The Evolution of Transformers: From BERT to Models with Billions of Parameters

The Evolution of Transformers: From BERT to Models with Billions of Parameters

Transformers have become the dominant model architecture across natural language processing, computer vision, and other domains in recent years. In this blog post, I'll dive into some of the major innovations that have allowed Transformers like BERT, GPT-3, and others to scale to unprecedented sizes and capabilities.

The Rise of Attention Mechanisms

Transformers were first introduced in the 2017 paper "Attention is All You Need". The key innovation was removing recurrence and convolutions and instead relying entirely on an attention mechanism to model dependencies.

The Transformer uses multi-headed self-attention where each token attends over all other tokens and combines several representations. This allows it to learn contextual relationships in parallel:

import torch
import torch.nn as nn

class MultiHeadedSelfAttention(nn.Module):
    def __init__(self, hid_dim, n_heads):
        self.n_heads = n_heads
        self.head_dim = hid_dim // n_heads

        self.fc_q = nn.Linear(hid_dim, hid_dim)
        self.fc_k = nn.Linear(hid_dim, hid_dim)
        self.fc_v = nn.Linear(hid_dim, hid_dim)

        self.fc_o = nn.Linear(hid_dim, hid_dim)

    def forward(self, query, key, value, mask=None):
        batch_size = query.shape[0]

        # Linear projections    
        Q = self.fc_q(query) # (batch_size, query_len, hid_dim)        
        K = self.fc_k(key) # (batch_size, key_len, hid_dim)
        V = self.fc_v(value) # (batch_size, value_len, hid_dim)

        # Split into multiple heads
        Q = Q.view(batch_size, -1, self.n_heads, self.head_dim).permute(0, 2, 1, 3)
        K = K.view(batch_size, -1, self.n_heads, self.head_dim).permute(0, 2, 1, 3) 
        V = V.view(batch_size, -1, self.n_heads, self.head_dim).permute(0, 2, 1, 3)

        # Attention weights
        attn = torch.matmul(Q, K.permute(0, 1, 3, 2)) / self.head_dim**0.5

        if mask is not None:
            attn = attn.masked_fill(mask==0, -1e9)

        attn = torch.softmax(attn, dim=-1)

        # Attending to values  
        x = torch.matmul(attn, V)

        # Concatenate heads    
        x = x.permute(0, 2, 1, 3).contiguous()
        x = x.view(batch_size, -1, self.hid_dim)

        x = self.fc_o(x)

        return x

This formed the foundation for models like BERT and beyond to model language effectively.

Bigger and Bigger Pretrained Models

After showing the power of attention, there was a race to scale up Transformers. OpenAI's GPT-2 in 2019 showed generating coherent paragraphs of text was possible. Soon after, models like BERT and XLNet advanced the state-of-the-art across NLP tasks using bidirectional pretraining objectives.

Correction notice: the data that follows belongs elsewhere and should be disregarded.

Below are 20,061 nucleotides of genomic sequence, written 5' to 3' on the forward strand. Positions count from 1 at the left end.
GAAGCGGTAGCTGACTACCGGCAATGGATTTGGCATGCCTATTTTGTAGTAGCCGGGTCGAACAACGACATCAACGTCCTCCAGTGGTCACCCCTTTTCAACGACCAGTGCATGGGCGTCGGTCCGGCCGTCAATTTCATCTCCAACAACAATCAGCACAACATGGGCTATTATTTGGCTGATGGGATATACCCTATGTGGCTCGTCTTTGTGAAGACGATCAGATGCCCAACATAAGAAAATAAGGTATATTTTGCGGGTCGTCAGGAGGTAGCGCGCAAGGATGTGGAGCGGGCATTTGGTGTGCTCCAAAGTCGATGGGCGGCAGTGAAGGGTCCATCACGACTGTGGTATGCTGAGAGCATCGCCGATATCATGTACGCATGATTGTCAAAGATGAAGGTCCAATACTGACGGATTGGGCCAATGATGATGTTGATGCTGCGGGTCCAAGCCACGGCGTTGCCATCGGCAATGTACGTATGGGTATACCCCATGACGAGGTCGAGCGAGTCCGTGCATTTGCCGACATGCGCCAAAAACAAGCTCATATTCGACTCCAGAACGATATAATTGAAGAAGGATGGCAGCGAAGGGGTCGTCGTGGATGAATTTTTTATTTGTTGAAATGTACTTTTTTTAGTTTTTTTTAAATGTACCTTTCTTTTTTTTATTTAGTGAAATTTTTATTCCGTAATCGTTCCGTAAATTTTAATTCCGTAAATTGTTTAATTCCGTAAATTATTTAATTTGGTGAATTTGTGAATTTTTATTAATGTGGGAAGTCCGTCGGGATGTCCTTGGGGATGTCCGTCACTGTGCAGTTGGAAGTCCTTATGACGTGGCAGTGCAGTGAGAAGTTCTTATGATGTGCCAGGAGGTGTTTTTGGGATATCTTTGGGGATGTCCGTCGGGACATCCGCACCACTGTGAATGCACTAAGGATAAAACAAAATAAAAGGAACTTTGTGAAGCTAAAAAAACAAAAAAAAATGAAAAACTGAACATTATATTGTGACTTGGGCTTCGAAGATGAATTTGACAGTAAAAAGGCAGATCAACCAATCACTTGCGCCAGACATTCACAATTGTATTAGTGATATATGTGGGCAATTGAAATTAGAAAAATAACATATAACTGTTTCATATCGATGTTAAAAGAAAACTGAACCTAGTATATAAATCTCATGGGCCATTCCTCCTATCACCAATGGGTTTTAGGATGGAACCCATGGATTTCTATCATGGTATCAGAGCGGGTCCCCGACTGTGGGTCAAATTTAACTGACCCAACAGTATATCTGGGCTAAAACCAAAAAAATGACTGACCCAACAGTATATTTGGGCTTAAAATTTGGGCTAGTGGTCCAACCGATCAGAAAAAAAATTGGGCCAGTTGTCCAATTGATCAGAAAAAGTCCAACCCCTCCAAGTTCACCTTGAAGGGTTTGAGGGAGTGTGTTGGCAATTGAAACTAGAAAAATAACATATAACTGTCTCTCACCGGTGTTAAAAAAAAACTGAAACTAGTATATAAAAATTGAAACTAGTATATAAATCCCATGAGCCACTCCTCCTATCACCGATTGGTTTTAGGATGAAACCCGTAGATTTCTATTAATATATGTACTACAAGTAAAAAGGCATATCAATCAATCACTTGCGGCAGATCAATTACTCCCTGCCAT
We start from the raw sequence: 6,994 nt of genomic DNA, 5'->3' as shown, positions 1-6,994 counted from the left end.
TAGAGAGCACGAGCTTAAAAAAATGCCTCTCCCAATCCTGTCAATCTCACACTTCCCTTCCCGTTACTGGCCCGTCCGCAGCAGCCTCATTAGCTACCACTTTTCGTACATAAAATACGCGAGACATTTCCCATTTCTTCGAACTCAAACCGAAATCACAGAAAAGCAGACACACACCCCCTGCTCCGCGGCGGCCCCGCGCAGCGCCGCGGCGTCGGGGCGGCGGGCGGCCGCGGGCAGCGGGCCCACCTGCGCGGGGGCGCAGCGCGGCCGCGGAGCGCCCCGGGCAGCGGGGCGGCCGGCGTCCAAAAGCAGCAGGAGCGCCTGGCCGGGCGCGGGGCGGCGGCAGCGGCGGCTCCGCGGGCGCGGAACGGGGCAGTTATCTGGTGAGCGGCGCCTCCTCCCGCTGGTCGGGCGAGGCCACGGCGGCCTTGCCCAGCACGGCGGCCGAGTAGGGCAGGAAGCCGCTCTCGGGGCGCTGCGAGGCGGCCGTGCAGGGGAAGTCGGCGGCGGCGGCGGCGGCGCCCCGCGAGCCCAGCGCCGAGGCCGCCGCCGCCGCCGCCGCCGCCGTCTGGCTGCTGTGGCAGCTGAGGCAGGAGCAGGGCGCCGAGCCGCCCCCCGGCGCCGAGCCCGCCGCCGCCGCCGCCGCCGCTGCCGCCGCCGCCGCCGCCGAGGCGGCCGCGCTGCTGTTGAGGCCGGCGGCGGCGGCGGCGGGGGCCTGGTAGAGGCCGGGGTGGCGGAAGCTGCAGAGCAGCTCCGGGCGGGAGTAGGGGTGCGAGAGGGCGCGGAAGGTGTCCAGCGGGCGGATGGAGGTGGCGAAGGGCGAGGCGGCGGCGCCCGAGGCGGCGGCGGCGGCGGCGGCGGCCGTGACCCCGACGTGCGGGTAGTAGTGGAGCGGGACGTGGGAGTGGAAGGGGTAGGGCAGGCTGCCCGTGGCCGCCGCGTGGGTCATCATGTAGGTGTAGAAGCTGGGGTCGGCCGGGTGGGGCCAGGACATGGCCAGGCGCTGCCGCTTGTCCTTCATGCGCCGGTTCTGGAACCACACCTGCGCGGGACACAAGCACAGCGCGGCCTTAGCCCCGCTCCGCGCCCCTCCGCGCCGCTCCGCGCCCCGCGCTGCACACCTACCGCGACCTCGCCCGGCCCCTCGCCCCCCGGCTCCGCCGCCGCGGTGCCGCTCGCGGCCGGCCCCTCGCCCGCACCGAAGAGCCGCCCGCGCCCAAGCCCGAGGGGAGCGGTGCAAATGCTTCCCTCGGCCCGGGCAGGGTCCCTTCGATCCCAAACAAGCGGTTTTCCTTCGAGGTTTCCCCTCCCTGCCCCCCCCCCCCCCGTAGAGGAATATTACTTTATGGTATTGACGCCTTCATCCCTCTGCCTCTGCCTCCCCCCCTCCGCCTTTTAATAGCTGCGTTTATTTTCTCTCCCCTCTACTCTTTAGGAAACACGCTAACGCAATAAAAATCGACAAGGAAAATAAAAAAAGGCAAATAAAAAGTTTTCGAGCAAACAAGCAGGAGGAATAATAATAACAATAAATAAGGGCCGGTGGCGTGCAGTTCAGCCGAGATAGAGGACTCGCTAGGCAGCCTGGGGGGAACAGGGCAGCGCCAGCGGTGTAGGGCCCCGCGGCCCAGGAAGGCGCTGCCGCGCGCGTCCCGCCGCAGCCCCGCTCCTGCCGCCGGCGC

These models were still relatively small, with hundreds of millions of parameters. But in 2020, GPT-3 demonstrated the benefits of massive scaling, using attention layers to build general knowledge across 175 billion parameters!

There was one problem though - naively scaling up Transformers resulted in quadratic growth of computational and memory costs due to the dot-product self-attention. The next phase of innovations aimed to address these limitations.

Making Attention More Efficient

Several methods have been introduced to make attention mechanisms more practical in massive Transformers:

Sparse attention fixes a small set of global tokens to attend to rather than the full sequence. This converts soft attention into something closer to hard attention:

# Sparse attention 
nb_global_tokens = 64

Q = queries # (batch_size, query_len, hid_dim)
K = keys # (batch_size, key_len, hid_dim) 

# Keep a fixed small set of global tokens
K_global = K[:,:nb_global_tokens]  

# Local attention
A_local = torch.matmul(Q, K.permute(0,2,1))

# Global attention 
A_global = torch.matmul(Q, K_global.permute(0,2,1))
A = A_local + A_global

Reformer uses locally sensitive hashing to group similar tokens and reduces the sequence length.

Longformer applies attention only on a local context window while using global attention on special prompt-like tokens.

These methods allow quadratic costs to be reduced to linear, enabling scaling to trillions of parameters.

Mixture of Experts (MoE)

Another approach is to break up Transformer layers into multiple smaller expert networks. For example, tokens can be routed to different experts specializing in local or global content:

class MoE(nn.Module):

    def __init__(self, hid_dim, experts):
        self.experts = nn.ModuleList([nn.Linear(hid_dim, hid_dim)
                                      for _ in experts])

        self.routing_fn = nn.Linear(hid_dim, experts)

    def forward(self, x):

        out =[exp(x) for exp in self.experts], dim=-1)
        gates = torch.softmax(self.routing_fn(x), dim=1)

        # Element-wise product 
        out = torch.sum(out * gates, dim=1)

        return out

This provides an efficient way to increase model capacity while keeping each expert manageable in size.

Scaling Laws

As models grow, it's been shown Transformers exhibit a scaling law relating parameters, compute, and sample efficiency.

Models like GPT-3 illustrated that given sufficient data, Transformers continue to benefit from scaling up through hundreds of billions of parameters resulting in more general competencies.

Understanding these scaling laws provides insights into how much room left exists for future progress.

The Path Forward

In just a few short years, Transformers have quickly become the premier architecture for NLP and beyond. Advancements in attention, model parallelism, sparse expert models, and scaling laws point toward AI systems with ever-greater reasoning and knowledge capacities. I'm excited to see these models continue to evolve and unlock new capabilities as they scale further in 2023 and beyond!

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